Opponents describe the referendum as a turning point for a region that needs to make hard choices about how public dollars are allocated. Homeowners already angry over rising property tax assessments have revved up a tax revolt that has drawn support from local Republican organizations from Arlington to Prince William County.
Joining the anti-tax forces are "smart-growth" advocates, who say that adding lanes to the region's roads would increase suburban sprawl by encouraging more development around those roads. Then, instead of reducing congestion, the so-called improvements funded by the sales tax increase would actually make traffic only worse, they argue.
Opponents also argue that by taxing themselves, Northern Virginians would let the state's elected leaders off the hook. Instead of raising the sales tax, local politicians should work harder to receive a larger share of the state tax money the region sends to Richmond, they say. Otherwise, state planners will argue that they do not need to spend money on the Washington suburbs if Northern Virginia has its own stream of revenue.
"Our number one case against this is, it is entirely possible that if we pass a tax hike, in the end we will have fewer transportation dollars in the long haul," said James T. Parmelee, a spokesman for the Northern Virginia Coalition to Stop the Sales Tax. "The pressure will be taken off Richmond to return more money from rural to suburban areas."
Some projects that would be built with proceeds from the tax increase are still in the planning stages, and many depend on winning federal money, leading opponents to criticize the plans as merely a wish list with no guarantees.
Opponents and advocates for the tax have debated the issue since Labor Day at school forums and before civic associations and business groups. A majority of Northern Virginia's delegation to the General Assembly supports the tax increase, although opponents won a legislative victory in August when Ken Cuccinelli (R), a Centreville lawyer who made his opposition to the tax the centerpiece of a special election campaign, won a seat in the Virginia Senate.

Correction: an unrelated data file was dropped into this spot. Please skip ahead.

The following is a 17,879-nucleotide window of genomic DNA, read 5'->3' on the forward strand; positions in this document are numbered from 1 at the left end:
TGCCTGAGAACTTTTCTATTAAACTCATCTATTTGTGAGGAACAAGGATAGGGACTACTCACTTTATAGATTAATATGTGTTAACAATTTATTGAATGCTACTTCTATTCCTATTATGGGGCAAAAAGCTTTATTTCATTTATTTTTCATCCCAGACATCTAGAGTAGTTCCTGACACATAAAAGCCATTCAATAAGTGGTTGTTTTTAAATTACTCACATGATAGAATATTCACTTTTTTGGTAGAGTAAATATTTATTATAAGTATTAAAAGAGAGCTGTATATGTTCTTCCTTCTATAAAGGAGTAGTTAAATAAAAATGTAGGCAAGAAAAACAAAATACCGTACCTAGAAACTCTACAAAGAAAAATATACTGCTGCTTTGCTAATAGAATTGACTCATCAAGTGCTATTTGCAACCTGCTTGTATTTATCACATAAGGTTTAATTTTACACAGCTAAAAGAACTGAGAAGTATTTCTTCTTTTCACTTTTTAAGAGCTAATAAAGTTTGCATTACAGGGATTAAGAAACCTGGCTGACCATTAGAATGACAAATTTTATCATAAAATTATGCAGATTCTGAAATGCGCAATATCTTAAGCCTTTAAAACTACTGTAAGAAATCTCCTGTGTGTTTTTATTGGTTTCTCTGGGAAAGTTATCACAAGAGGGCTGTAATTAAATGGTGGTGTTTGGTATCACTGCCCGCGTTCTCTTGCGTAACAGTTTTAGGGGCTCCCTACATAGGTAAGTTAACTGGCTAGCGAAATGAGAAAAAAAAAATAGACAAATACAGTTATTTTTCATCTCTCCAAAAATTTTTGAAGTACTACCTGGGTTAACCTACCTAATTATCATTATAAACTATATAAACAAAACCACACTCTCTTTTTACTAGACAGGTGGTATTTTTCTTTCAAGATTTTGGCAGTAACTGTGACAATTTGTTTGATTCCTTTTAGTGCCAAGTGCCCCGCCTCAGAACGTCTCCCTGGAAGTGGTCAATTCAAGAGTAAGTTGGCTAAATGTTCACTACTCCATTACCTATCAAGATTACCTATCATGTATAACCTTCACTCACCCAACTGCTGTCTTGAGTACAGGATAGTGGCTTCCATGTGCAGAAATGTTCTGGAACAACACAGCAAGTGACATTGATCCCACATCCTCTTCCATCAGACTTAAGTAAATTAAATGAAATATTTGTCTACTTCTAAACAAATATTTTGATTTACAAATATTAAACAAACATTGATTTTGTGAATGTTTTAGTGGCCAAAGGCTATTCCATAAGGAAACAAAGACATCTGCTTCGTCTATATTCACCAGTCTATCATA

The new sales tax money would be spent by the Northern Virginia Transportation Authority, a newly created board of local government appointees. Advocates say this strengthens their case that the region's transportation needs would be addressed by local decision-makers, rather than by planners in Richmond. Opponents have expressed concern that smaller jurisdictions such as Arlington would be shortchanged by the needs of larger ones such as Fairfax.
The pro-tax campaign enjoys a big financial advantage over that of opponents. Citizens for Better Transportation had raised about $1.5 million by the end of September and reported having about $722,000 in the bank. Opponents reported no fundraising, but they are supported by well-established anti-tax and slow-growth groups that have refused to report their fundraising for the tax campaign, citing the complexity of separating out money they raise for other causes.